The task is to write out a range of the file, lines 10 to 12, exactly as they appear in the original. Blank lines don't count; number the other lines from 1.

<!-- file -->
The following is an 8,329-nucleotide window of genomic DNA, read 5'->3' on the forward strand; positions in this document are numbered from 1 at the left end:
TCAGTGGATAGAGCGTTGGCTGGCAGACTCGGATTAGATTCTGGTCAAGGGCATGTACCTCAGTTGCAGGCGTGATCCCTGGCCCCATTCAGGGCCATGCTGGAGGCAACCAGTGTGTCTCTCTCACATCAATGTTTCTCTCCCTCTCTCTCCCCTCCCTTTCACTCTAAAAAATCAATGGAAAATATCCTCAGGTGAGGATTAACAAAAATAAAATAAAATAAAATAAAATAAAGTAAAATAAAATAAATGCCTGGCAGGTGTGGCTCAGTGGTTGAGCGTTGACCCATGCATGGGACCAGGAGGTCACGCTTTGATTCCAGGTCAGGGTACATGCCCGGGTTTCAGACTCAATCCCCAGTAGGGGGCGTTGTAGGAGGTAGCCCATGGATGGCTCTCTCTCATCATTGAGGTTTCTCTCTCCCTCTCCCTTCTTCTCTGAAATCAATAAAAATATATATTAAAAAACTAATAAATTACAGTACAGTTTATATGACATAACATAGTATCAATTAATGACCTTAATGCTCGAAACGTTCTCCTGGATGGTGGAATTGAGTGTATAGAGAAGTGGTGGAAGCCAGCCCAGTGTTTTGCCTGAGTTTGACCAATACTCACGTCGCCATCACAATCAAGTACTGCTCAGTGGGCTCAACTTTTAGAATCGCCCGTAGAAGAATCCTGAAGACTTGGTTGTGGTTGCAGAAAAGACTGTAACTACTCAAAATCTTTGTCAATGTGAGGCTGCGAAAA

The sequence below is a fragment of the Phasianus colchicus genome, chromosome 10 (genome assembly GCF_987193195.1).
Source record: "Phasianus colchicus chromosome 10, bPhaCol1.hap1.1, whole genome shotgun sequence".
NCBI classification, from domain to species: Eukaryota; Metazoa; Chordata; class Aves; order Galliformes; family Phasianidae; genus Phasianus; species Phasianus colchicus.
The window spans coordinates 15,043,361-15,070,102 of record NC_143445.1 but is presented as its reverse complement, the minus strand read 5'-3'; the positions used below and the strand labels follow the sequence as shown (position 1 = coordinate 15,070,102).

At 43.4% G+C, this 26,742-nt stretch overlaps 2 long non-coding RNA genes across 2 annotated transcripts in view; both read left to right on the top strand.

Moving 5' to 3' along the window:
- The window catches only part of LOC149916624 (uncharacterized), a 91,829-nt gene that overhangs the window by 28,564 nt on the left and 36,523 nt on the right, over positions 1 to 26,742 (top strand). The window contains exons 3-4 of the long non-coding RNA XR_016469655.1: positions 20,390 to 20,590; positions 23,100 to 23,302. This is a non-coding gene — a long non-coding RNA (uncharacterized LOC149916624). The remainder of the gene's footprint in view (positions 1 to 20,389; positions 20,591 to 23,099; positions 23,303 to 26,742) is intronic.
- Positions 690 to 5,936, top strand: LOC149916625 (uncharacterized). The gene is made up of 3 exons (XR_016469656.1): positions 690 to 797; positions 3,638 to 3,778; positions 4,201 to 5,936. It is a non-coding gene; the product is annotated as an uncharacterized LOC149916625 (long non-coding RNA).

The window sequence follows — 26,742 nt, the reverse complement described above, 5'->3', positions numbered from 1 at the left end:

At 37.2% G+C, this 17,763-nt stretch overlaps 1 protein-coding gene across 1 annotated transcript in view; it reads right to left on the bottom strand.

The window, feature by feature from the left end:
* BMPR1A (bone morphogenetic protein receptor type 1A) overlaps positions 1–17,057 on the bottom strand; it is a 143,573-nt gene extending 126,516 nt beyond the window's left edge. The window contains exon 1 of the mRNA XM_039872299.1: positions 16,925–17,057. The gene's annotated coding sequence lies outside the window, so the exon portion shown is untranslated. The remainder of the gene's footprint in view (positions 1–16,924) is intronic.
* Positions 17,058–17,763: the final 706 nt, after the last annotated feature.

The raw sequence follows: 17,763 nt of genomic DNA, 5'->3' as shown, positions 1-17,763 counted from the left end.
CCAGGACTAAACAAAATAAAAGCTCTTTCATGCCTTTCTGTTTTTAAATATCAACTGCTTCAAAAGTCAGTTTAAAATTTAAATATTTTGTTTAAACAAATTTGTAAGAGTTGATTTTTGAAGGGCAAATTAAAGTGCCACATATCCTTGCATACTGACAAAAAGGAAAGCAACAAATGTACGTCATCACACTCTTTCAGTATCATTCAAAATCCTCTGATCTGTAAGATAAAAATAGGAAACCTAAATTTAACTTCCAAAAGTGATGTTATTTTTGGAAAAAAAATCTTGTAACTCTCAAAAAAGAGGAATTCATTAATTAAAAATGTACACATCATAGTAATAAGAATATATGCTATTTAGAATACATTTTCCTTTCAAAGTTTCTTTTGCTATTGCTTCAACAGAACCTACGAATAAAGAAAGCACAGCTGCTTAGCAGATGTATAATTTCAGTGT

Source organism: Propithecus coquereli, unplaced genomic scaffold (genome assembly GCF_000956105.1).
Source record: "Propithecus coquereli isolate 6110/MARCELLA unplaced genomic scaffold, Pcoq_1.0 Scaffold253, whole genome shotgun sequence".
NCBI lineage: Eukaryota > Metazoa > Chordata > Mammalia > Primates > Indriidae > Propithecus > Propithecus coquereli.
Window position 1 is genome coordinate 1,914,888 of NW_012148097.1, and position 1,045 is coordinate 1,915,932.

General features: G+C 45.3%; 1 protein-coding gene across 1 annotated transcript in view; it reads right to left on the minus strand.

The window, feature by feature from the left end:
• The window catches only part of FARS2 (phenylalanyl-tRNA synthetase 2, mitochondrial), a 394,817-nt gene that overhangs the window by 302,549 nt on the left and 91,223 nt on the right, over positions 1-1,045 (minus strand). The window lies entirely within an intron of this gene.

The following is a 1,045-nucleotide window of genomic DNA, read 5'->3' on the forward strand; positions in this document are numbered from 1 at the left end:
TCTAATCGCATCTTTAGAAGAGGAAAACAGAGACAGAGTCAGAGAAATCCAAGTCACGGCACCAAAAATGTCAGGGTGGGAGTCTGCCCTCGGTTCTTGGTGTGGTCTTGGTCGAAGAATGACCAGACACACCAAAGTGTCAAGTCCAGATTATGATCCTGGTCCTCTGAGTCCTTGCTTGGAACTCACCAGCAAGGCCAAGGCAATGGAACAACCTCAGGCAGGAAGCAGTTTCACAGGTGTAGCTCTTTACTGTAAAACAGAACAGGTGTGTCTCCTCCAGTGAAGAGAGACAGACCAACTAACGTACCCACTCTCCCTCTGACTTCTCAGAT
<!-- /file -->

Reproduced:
- Positions 690 to 5,936, top strand: LOC149916625 (uncharacterized). The gene is made up of 3 exons (XR_016469656.1): positions 690 to 797; positions 3,638 to 3,778; positions 4,201 to 5,936. It is a non-coding gene; the product is annotated as an uncharacterized LOC149916625 (long non-coding RNA).

The window sequence follows — 26,742 nt, the reverse complement described above, 5'->3', positions numbered from 1 at the left end:

At 37.2% G+C, this 17,763-nt stretch overlaps 1 protein-coding gene across 1 annotated transcript in view; it reads right to left on the bottom strand.